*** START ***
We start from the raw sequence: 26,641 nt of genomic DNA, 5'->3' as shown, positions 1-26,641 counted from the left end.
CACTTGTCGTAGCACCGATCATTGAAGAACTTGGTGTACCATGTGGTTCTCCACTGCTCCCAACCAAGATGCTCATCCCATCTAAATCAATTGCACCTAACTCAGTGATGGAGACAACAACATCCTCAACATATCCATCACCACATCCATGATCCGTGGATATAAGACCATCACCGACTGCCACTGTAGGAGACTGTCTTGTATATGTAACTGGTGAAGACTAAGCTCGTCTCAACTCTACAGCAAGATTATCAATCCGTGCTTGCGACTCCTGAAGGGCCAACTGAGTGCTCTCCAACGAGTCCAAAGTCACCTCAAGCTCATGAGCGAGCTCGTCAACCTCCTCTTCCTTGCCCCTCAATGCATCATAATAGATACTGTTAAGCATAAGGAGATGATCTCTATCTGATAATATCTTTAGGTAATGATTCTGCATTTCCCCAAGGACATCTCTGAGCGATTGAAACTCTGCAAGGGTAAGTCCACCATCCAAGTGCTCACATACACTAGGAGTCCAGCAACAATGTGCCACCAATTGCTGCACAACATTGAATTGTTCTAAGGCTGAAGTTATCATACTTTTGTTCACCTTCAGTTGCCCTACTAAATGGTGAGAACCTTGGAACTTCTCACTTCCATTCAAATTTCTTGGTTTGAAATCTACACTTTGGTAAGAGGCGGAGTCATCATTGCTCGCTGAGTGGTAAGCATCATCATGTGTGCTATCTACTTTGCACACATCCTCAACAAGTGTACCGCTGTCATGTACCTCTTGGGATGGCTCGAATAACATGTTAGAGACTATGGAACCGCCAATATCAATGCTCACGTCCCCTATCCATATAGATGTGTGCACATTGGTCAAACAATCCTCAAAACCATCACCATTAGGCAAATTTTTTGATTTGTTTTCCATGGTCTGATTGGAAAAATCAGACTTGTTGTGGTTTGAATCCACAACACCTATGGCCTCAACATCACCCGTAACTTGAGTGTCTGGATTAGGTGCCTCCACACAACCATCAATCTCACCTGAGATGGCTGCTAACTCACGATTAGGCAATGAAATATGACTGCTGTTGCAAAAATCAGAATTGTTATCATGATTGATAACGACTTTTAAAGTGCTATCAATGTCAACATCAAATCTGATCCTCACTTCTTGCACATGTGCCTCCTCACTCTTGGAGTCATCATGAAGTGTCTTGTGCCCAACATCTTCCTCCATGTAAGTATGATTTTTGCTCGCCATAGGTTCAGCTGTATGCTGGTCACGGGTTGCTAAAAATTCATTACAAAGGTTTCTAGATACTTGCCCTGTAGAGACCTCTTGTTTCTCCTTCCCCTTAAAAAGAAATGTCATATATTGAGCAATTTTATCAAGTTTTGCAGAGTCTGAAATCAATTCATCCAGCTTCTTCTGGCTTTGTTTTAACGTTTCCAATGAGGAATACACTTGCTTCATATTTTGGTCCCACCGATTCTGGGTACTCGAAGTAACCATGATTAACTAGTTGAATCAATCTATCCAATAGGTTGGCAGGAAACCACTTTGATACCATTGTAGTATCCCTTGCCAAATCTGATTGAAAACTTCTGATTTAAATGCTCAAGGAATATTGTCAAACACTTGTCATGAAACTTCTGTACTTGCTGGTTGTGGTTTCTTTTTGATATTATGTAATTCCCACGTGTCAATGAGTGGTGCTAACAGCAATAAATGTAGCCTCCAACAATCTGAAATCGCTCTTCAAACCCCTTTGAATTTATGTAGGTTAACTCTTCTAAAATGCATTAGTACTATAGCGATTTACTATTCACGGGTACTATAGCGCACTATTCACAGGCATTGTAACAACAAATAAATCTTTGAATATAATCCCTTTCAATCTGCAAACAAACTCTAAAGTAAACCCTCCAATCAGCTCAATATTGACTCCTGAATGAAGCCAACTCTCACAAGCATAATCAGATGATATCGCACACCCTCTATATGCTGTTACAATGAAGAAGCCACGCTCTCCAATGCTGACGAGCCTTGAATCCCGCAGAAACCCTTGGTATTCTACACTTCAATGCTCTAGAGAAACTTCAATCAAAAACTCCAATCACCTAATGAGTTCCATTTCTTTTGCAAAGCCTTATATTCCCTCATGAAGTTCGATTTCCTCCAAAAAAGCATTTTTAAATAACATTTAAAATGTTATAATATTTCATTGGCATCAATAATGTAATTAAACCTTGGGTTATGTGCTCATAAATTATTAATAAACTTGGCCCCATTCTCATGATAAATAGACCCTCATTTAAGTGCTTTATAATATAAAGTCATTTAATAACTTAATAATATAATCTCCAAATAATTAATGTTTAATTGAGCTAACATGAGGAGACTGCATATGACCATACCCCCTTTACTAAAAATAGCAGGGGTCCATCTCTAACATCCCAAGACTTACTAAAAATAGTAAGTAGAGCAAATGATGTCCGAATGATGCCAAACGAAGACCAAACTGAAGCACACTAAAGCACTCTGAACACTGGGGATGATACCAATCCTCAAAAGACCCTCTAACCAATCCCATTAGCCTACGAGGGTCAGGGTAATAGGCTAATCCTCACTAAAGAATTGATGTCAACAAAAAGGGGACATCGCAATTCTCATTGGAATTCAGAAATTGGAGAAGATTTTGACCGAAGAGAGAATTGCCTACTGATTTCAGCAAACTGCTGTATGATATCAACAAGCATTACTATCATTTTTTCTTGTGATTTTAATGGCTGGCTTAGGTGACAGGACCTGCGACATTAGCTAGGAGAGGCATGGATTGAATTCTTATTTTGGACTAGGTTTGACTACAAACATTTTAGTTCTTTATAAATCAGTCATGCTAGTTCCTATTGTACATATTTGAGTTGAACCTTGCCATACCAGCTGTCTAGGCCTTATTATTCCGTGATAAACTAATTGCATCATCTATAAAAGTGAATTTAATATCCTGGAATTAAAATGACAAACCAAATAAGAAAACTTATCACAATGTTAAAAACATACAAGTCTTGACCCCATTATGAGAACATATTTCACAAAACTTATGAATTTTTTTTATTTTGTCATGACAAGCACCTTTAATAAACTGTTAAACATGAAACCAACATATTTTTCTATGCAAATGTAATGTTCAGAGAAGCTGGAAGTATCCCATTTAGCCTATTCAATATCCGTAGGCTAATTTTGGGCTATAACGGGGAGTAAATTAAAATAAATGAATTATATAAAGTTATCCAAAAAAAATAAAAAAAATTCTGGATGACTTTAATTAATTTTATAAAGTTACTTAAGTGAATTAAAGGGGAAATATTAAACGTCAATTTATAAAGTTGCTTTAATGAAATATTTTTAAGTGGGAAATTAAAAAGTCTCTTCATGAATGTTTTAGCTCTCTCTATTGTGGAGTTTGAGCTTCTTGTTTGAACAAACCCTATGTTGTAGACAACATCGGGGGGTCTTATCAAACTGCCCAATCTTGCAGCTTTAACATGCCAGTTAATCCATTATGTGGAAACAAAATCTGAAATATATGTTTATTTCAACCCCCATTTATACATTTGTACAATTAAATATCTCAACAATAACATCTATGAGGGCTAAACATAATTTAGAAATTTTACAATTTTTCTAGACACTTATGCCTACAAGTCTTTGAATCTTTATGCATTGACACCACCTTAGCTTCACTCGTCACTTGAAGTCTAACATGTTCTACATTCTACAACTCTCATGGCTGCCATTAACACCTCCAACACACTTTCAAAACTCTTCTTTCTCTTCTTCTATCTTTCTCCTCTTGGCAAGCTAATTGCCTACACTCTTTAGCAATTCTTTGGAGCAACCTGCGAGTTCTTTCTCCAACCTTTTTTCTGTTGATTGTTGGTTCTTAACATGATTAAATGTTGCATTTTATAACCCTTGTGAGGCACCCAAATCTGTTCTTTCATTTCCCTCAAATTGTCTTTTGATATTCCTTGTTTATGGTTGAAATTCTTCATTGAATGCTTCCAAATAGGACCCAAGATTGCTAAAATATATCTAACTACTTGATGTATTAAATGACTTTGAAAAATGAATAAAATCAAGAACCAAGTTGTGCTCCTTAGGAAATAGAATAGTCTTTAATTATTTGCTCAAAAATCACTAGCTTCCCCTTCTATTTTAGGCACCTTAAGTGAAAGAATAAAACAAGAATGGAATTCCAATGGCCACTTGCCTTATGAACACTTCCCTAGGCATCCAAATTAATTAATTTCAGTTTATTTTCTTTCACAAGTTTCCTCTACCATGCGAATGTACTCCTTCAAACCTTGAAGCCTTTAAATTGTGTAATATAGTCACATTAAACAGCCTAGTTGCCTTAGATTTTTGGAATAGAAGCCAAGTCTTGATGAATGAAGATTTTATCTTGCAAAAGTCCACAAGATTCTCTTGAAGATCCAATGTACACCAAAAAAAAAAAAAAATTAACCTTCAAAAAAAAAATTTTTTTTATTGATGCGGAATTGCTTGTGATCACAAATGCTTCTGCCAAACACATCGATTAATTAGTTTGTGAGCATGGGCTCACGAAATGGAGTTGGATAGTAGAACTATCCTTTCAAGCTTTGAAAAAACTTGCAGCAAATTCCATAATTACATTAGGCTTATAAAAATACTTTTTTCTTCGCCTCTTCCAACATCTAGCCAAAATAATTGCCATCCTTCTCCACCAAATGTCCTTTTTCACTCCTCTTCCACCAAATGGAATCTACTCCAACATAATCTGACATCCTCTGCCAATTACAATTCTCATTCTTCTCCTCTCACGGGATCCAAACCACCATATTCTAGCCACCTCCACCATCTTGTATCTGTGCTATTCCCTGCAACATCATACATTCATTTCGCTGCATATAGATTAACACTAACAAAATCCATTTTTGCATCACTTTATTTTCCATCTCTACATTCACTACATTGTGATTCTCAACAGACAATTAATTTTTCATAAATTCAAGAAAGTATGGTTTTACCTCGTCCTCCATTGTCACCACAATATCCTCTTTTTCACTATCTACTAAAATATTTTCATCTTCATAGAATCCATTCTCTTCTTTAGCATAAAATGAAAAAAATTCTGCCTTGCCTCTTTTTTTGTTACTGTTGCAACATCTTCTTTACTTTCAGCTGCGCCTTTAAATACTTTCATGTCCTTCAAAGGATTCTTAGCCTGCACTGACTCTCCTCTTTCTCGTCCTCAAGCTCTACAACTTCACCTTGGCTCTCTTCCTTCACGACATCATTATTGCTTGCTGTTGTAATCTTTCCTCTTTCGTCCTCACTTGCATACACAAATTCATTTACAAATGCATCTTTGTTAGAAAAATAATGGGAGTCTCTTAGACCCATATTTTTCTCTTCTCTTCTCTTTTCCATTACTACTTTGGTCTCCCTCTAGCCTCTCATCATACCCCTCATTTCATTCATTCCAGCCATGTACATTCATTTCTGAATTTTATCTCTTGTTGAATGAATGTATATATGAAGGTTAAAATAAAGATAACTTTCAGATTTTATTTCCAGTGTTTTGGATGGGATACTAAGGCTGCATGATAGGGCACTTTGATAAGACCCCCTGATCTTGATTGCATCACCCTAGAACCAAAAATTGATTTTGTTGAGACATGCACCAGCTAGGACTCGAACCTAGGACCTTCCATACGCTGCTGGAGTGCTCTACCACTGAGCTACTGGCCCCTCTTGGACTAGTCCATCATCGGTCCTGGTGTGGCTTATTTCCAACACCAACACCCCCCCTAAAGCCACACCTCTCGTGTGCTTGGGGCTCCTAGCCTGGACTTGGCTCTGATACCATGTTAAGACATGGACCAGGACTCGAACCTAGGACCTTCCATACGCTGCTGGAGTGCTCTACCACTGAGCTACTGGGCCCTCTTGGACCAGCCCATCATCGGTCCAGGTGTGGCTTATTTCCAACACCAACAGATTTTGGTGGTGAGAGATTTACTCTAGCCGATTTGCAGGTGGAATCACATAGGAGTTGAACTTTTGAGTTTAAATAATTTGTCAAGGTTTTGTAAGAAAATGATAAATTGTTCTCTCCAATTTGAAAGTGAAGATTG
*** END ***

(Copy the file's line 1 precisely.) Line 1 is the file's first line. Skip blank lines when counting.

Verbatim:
We start from the raw sequence: 26,641 nt of genomic DNA, 5'->3' as shown, positions 1-26,641 counted from the left end.